Wabel v. RossAnnotate this Case
44 N.W.2d 312 (1950)
153 Neb. 236
WABEL v. ROSS.
Supreme Court of Nebraska.
October 18, 1950.
*313 H. G. Wellensiek, Donald H. Weaver, Grand Island, for appellant.
Lloyd W. Kelly, W. G. Blackburn, Grand Island, for appellee.
Heard before SIMMONS C. J., and CARTER, MESSMORE, YEAGER, CHAPPELL, WENKE, and BOSLAUGH, JJ.
This suit was to recover the amount of the balance, claimed by appellee to be due and unpaid, of the purchase price of a motor vehicle service station sold by him to appellant.
The claim of appellee was that the equipment was sold by him to appellant for $1,350.00, *314 and the stock or merchandise was sold for its wholesale cost; that an inventory thereof was made on that basis and the purchase price thereby fixed at $2,115.21; and that the amount of the purchase price unpaid was $1,524.11. The appellant admitted that he bought the service station from appellee for the consideration of $1,350.00 for the equipment, but he asserted the stock or merchandise was sold to him for the sum of $700.00 and that the whole of the purchase price had been paid by him to appellee. The dispute is whether the stock or merchandise of the service station was sold for the wholesale cost to be determined by an inventory thereof, or whether the stock or merchandise was sold by appellee to appellant for the fixed sum of $700.00, the whole of which had been paid.
The trial resulted in a finding and judgment against appellant. His motion for a new trial was denied and he has appealed.
The assignments of error that the findings and judgment are contrary to law and that the district court erred in admitting the inventory in evidence, or either of them, were not referred to in the motion of the appellant for a new trial, and they cannot be considered in this court on appeal. Alleged errors of the district court in an action at law not referred to in the motion for new trial will not be considered by this court. Schwank v. County of Platte, 152 Neb. 273, 40 N.W.2d 863; Shipley v. McNeel, 149 Neb. 790, 32 N.W.2d 639; Hickman-Williams Agency v. Haney, 152 Neb. 219, 40 N.W.2d 813.
The assignments of error that the findings and judgment are not sustained by the evidence and that the district court erred in denying the motion of appellant for a new trial, or either of them, cannot be reviewed in this court except by an examination and consideration of the evidence received on the trial of the case.
There is no bill of exceptions. A transcript of the proceedings at the trial to constitute a bill of exceptions must be settled as provided by statute and "filed with the papers in the case" in the office of the clerk of the district court where the case was brought and prosecuted. Section 25-1140.06, R.R.S.1943. If it is desired to use the original bill of exceptions in this court it is indispensable that it be authenticated by a certificate of the clerk of the district court. Section 25-1922, R.R.S. 1943. It was many years ago determined, has since been frequently repeated, and quite recently reiterated that a bill of exceptions in a case tried in the district court must be authenticated by the certificate of the clerk of such court to entitle it to be considered in the Supreme Court. If a purported bill of exceptions has not been so authenticated, its contents will not be examined or considered by this court for any purpose. Martin v. Fillmore County, 44 Neb. 719, 62 N.W. 863; Romberg v. Fokken 47 Neb. 198, 66 N.W. 282; Bednar v. Bednar, 146 Neb. 726, 21 N.W.2d 438; Ratay v. Wylie, 147 Neb. 201, 22 N.W.2d 622. The practice is firmly established and has been consistently adhered to that this court will on its own motion refuse to consider a document appearing in the record and purporting to be a bill of exceptions when not authenticated as such by the certificate of the clerk of the district court. Ratay v. Wylie, supra; Bednar v. Bednar, supra. In the absence of a bill of exceptions no question will be considered a determination of which requires an examination of the evidence produced in the trial court. It follows that any assignment of error that requires an examination of evidence cannot prevail on appeal in the absence of a bill of exceptions. In re Estate of Abts, 122 Neb. 714, 241 N.W. 270; Bednar v. Bednar, supra.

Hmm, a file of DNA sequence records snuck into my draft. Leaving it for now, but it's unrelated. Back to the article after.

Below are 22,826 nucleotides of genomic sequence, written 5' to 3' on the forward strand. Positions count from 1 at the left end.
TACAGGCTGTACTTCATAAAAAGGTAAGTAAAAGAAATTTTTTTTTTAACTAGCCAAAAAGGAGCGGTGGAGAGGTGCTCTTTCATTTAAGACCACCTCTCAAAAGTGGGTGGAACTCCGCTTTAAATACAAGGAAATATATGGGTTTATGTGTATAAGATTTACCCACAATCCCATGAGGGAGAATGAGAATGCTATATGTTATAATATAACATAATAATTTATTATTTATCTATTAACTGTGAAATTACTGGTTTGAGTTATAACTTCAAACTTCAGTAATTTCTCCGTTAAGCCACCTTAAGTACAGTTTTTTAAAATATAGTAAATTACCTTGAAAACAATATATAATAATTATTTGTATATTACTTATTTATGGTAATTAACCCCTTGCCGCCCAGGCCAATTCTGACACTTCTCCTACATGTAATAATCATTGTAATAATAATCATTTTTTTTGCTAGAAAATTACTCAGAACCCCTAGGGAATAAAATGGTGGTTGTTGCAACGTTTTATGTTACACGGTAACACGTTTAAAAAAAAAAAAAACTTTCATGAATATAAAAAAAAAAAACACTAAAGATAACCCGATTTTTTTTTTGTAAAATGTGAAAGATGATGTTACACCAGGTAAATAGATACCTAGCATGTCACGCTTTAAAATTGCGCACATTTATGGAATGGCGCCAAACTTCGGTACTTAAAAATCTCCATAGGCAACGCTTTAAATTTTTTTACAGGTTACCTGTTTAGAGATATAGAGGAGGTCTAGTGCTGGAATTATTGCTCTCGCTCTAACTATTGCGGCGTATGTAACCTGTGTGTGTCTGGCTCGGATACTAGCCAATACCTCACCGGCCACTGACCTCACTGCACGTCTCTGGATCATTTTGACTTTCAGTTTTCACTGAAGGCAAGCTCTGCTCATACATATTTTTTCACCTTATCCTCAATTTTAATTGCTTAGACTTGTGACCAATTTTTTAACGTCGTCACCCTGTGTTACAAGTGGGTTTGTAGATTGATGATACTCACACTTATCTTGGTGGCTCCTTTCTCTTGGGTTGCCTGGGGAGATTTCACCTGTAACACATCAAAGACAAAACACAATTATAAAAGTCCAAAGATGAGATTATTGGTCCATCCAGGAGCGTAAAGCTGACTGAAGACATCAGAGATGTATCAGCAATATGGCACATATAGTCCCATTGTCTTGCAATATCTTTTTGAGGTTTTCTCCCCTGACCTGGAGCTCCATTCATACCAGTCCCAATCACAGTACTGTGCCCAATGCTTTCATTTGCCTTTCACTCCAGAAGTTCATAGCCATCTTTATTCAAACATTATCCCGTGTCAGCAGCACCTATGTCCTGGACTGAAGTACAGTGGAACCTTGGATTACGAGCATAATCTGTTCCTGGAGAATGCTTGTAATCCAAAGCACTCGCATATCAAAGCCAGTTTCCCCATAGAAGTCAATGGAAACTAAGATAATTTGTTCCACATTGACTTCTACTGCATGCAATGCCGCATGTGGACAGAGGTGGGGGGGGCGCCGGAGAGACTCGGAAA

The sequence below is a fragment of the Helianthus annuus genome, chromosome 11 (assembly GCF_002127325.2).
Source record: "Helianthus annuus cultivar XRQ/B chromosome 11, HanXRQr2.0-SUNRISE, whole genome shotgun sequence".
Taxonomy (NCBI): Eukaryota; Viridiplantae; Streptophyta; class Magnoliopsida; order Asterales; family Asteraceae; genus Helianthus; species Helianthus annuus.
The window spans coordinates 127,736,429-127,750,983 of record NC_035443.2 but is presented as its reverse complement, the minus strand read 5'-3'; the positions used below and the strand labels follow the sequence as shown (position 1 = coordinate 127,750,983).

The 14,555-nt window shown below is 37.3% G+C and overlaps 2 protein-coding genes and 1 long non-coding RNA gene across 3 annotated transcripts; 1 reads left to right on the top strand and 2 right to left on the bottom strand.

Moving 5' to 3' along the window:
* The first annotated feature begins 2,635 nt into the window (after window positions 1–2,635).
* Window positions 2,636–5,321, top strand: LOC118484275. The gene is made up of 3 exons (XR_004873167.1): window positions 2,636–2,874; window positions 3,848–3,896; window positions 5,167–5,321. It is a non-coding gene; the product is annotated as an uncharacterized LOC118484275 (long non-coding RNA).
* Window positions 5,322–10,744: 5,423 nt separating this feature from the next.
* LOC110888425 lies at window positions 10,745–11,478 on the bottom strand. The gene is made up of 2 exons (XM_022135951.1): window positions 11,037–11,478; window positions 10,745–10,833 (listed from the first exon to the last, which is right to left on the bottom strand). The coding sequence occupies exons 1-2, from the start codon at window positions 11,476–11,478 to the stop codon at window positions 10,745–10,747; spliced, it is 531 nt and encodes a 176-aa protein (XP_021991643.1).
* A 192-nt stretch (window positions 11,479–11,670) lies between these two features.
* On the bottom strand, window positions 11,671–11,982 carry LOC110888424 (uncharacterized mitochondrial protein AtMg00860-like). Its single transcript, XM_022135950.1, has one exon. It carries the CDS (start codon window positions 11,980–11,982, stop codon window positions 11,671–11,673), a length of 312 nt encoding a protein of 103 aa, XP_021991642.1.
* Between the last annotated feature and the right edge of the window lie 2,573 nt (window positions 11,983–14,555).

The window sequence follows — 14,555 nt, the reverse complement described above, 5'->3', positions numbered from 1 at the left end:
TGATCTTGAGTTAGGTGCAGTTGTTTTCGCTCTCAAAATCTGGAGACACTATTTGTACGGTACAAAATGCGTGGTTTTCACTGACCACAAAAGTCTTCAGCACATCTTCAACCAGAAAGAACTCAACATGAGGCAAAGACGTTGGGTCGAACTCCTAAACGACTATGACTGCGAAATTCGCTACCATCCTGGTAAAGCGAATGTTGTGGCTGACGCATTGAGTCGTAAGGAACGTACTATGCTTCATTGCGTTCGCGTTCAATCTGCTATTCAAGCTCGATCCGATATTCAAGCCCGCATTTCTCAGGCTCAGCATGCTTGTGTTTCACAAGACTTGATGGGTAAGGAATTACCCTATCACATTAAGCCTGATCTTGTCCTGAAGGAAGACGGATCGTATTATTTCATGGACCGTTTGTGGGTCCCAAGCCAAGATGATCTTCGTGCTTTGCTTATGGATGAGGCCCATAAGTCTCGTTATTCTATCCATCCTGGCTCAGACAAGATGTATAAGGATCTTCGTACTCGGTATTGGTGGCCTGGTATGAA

A separate document purporting to be, and referred to in the briefs as a bill of exceptions, accompanies the transcript and briefs in this case. It has not been filed in this court, and there is no evidence that it has been filed in the district court or that the clerk of that court has certified that it is the original, settled, and allowed bill of exceptions in the case, or a copy thereof, as required by law. This pretended bill of exceptions must be wholly disregarded in the consideration and determination of this case.
In the absence of a bill of exceptions it is presumed that an issue of fact *315 raised by the pleadings was sustained by the evidence and that it was correctly determined and if the pleadings are sufficient to support the judgment of the district court it will be affirmed. State ex rel. Wright v. Barney, 133 Neb. 676, 276 N.W. 676; Bednar v. Bednar, supra. The pleadings in this case are sufficient to support the judgment.
The judgment of the district court should be, and is, affirmed.